Selective attention of L2 learners in task-based reading online

    Research output: Contribution to journalArticlepeer-review


    Selective attention to task-relevant content is an essential strategy for readers. There is
    evidence that proficient readers more often consider their purpose and focus attention
    selectively. However, eye tracking research has revealed several limitations with survey
    data on reading strategies, and few second language (L2) reading studies have explicitly
    examined selective attention. This study includes two experiments utilizing eye tracking
    to determine how Japanese university-aged learners read an online text to research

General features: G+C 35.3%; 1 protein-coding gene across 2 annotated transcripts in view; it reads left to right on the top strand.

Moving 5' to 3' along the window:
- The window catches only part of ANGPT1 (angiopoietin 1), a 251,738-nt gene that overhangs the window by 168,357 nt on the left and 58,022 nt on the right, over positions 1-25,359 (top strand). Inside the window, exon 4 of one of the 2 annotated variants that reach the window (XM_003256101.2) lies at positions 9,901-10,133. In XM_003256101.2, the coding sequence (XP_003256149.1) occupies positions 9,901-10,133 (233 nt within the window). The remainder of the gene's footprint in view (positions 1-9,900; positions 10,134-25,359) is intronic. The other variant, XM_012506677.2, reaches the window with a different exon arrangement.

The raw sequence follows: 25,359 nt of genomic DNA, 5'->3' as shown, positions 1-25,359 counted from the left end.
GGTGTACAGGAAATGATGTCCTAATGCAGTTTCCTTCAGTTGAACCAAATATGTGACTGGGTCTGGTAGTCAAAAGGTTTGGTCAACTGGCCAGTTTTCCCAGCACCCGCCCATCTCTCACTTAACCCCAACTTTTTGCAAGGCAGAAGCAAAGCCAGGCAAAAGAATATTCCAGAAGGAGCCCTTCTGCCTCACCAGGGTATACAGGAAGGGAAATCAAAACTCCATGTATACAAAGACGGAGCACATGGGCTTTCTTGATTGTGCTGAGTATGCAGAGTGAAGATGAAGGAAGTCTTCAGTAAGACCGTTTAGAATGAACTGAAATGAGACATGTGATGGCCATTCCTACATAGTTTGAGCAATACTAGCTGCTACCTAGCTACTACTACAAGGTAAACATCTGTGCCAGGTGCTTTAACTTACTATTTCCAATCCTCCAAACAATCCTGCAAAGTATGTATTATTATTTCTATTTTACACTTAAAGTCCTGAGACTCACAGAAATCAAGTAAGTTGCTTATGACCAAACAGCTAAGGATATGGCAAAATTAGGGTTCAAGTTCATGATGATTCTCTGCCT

specific information. The first experiment evaluates the reading strategies of the
    participants and examines the effect on task performance. The second experiment
    investigates the effect of strategy training. The eye tracking results in experiment one
    suggested that many participants did not display strategic competence. Selective attention
    and the number of reading strategies identified in the data correlated with taskperformance. The second experiment revealed that strategy training increased the use of
    selective attention and improved task performance.
    Original languageEnglish
    Pages (from-to)269-290
    JournalReading in a Foreign Language
    Issue number2
    Publication statusPublished - 2019


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